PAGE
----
The first impression one forms of Irving Marcus is that he is a fauvist/post-impressionist hailing from some tropical clime. His palette speaks of sweet air and warm light, which is the exact opposite of what his paintings and drawings actually communicate. For the past 35 or so years, Marcus, 84, has painted dark allegories populated by demons, geishas, beasts and innocents interacting uneasily. “Someone once said my work is somewhere between Chagall and Anselm Kiefer, that you’re always being whipped back and forth” between levity and “anguish,” Marcus told me. That sort of viewer response has been more or less consistent since the mid-70s when the artist began painting violent, unsettling events from news photos.
The floating, hallucinatory visages we see in his pictures arise organically out of a process that begins with oil pastel drawings on paper which are then replicated in oil on canvas. “I look for photos that have some sort of power as a visual object,” he explains. “Then I look at them in terms of color. I’m looking at the demands of a particular atmosphere that I’m projecting onto a bit of a photo. If the atmosphere of what I’m looking at is dark, then I have to use dark colors,” and out of that process “images start to appear.”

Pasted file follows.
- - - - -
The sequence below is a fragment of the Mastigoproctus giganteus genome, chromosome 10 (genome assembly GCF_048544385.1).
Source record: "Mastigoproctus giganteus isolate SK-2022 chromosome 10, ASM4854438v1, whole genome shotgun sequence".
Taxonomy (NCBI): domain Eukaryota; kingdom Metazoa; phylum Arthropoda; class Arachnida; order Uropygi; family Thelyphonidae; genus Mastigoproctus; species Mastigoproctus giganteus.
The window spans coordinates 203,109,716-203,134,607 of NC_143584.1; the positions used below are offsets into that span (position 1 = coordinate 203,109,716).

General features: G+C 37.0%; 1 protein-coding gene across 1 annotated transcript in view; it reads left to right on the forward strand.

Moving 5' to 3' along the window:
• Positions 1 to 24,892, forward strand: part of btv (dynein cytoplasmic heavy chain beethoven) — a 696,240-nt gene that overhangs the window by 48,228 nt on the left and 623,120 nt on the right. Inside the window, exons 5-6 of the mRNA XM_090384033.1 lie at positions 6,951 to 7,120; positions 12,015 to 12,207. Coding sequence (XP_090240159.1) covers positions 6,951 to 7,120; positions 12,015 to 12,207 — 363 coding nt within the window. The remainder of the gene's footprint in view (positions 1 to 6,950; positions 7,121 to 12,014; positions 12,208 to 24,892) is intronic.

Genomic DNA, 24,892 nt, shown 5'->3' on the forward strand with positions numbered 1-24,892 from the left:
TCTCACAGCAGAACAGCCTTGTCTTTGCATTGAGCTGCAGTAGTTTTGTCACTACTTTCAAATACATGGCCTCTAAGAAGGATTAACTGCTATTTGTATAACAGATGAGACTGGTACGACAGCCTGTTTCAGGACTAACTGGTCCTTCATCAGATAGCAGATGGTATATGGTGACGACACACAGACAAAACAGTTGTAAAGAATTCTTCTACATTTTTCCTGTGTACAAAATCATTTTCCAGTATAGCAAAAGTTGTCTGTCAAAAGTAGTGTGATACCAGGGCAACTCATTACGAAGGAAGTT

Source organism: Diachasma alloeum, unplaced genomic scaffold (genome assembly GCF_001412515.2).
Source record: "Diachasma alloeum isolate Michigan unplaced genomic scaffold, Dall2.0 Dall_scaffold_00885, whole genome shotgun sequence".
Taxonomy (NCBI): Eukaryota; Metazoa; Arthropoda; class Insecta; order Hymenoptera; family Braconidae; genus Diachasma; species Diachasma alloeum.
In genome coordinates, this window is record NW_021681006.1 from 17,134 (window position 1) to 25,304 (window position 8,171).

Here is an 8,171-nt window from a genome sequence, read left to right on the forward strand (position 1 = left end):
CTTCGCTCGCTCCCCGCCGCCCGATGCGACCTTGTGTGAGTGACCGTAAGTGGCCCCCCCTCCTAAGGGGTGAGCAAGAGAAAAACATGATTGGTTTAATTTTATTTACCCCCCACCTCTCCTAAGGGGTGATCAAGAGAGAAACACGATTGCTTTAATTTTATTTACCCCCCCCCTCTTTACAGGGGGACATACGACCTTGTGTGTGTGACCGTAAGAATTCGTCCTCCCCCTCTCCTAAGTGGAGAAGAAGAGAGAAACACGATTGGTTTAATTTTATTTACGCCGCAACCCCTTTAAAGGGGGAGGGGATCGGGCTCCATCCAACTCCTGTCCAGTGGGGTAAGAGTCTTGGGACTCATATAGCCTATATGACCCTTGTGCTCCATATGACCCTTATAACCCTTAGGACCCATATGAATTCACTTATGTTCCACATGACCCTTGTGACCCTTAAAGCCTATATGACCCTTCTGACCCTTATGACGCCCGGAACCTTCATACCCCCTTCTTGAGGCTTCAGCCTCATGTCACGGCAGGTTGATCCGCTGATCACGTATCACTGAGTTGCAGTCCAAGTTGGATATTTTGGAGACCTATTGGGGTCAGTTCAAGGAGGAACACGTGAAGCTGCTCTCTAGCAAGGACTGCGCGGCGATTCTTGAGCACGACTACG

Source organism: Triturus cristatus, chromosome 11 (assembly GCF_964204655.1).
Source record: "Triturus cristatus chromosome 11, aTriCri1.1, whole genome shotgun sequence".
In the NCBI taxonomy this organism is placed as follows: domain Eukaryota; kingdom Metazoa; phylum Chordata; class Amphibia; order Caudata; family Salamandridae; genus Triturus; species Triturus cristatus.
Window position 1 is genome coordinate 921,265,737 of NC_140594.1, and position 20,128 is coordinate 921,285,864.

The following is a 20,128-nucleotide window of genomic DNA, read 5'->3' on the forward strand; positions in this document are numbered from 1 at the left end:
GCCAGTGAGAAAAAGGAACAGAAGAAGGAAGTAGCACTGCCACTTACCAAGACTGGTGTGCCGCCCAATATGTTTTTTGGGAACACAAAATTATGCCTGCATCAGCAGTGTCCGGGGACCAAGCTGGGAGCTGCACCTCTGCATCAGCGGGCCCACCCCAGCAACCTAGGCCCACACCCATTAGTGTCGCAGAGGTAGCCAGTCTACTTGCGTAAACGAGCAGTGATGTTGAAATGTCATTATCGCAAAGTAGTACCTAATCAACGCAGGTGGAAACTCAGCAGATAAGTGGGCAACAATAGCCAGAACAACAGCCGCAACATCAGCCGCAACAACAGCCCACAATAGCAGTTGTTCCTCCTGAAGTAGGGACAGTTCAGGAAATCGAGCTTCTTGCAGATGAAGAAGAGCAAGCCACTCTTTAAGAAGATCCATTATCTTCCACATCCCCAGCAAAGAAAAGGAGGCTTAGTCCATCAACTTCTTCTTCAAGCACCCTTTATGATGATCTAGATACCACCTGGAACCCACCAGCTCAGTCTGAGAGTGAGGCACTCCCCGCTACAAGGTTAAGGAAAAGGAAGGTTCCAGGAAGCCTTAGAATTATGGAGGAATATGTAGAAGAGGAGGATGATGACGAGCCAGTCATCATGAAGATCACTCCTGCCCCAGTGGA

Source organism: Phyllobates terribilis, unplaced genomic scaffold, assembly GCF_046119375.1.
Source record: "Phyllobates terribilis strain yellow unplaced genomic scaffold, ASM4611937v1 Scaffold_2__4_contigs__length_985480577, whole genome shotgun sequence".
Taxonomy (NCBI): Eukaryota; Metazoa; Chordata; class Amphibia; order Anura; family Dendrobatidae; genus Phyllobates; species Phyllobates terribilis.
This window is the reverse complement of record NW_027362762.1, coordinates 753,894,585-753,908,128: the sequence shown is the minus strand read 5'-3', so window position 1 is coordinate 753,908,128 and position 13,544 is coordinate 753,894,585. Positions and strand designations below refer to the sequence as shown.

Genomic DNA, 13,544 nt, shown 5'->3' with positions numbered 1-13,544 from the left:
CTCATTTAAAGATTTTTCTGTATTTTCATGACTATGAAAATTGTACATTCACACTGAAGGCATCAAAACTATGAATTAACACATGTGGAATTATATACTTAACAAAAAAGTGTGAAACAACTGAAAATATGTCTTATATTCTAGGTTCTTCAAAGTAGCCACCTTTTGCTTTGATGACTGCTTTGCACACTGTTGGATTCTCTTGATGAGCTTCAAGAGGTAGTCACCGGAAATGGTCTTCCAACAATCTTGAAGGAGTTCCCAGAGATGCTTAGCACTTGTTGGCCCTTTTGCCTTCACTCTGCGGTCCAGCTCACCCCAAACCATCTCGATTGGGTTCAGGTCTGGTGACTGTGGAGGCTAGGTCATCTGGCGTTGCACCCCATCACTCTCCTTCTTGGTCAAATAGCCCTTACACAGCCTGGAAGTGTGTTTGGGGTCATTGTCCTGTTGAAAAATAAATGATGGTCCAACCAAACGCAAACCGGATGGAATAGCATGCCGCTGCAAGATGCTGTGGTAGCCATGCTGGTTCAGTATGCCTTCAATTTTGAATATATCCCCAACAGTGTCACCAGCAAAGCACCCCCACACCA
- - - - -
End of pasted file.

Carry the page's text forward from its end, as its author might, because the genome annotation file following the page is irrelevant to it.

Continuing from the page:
Satire isn’t Marcus’ only vehicle; nor is autobiographical revelation, even though the apparent surfeit of it is what gives his work real bite. What really facilitates it is the artist’s virtuoso paint handling – visible in the textures he achieves through erasure, daubing, crosshatching and juxtapositions of distant and close-value colors that define (and confuse) pictorial space. Hidden Hiding, where the bodies of two lovers seamlessly intertwine, is a particularly strong example. So is Hen Courage, where colliding geometric shapes create the illusion of a girl on a pedestal surrounded by skyscrapers. In typical Marcus fashion, the girl’s beatific grin is belied by a threatening flock of birds a la Hitchcock.